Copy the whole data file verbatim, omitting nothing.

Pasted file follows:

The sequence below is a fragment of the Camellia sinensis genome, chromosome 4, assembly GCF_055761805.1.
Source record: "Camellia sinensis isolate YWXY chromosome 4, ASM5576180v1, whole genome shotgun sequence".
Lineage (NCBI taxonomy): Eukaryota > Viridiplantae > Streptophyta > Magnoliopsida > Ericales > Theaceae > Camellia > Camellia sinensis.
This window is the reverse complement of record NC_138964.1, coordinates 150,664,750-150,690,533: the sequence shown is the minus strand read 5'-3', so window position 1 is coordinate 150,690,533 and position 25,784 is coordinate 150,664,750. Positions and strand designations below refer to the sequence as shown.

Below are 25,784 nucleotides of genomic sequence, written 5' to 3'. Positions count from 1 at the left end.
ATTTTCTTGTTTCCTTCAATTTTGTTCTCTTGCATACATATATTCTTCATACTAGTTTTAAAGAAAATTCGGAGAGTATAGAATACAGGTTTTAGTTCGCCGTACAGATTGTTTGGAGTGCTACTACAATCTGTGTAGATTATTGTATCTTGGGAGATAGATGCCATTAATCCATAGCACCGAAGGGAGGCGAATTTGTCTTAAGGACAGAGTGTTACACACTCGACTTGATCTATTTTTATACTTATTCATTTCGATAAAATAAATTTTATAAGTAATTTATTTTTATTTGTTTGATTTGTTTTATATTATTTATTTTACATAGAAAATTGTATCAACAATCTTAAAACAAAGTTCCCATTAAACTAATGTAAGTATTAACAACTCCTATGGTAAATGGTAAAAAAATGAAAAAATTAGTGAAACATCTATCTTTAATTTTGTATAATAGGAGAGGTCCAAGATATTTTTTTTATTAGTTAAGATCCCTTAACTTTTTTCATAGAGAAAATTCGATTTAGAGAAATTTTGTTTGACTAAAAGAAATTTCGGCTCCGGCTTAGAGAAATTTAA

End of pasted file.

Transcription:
The sequence below is a fragment of the Camellia sinensis genome, chromosome 4, assembly GCF_055761805.1.
Source record: "Camellia sinensis isolate YWXY chromosome 4, ASM5576180v1, whole genome shotgun sequence".
Lineage (NCBI taxonomy): Eukaryota > Viridiplantae > Streptophyta > Magnoliopsida > Ericales > Theaceae > Camellia > Camellia sinensis.
This window is the reverse complement of record NC_138964.1, coordinates 150,664,750-150,690,533: the sequence shown is the minus strand read 5'-3', so window position 1 is coordinate 150,690,533 and position 25,784 is coordinate 150,664,750. Positions and strand designations below refer to the sequence as shown.

Below are 25,784 nucleotides of genomic sequence, written 5' to 3'. Positions count from 1 at the left end.
ATTTTCTTGTTTCCTTCAATTTTGTTCTCTTGCATACATATATTCTTCATACTAGTTTTAAAGAAAATTCGGAGAGTATAGAATACAGGTTTTAGTTCGCCGTACAGATTGTTTGGAGTGCTACTACAATCTGTGTAGATTATTGTATCTTGGGAGATAGATGCCATTAATCCATAGCACCGAAGGGAGGCGAATTTGTCTTAAGGACAGAGTGTTACACACTCGACTTGATCTATTTTTATACTTATTCATTTCGATAAAATAAATTTTATAAGTAATTTATTTTTATTTGTTTGATTTGTTTTATATTATTTATTTTACATAGAAAATTGTATCAACAATCTTAAAACAAAGTTCCCATTAAACTAATGTAAGTATTAACAACTCCTATGGTAAATGGTAAAAAAATGAAAAAATTAGTGAAACATCTATCTTTAATTTTGTATAATAGGAGAGGTCCAAGATATTTTTTTTATTAGTTAAGATCCCTTAACTTTTTTCATAGAGAAAATTCGATTTAGAGAAATTTTGTTTGACTAAAAGAAATTTCGGCTCCGGCTTAGAGAAATTTAA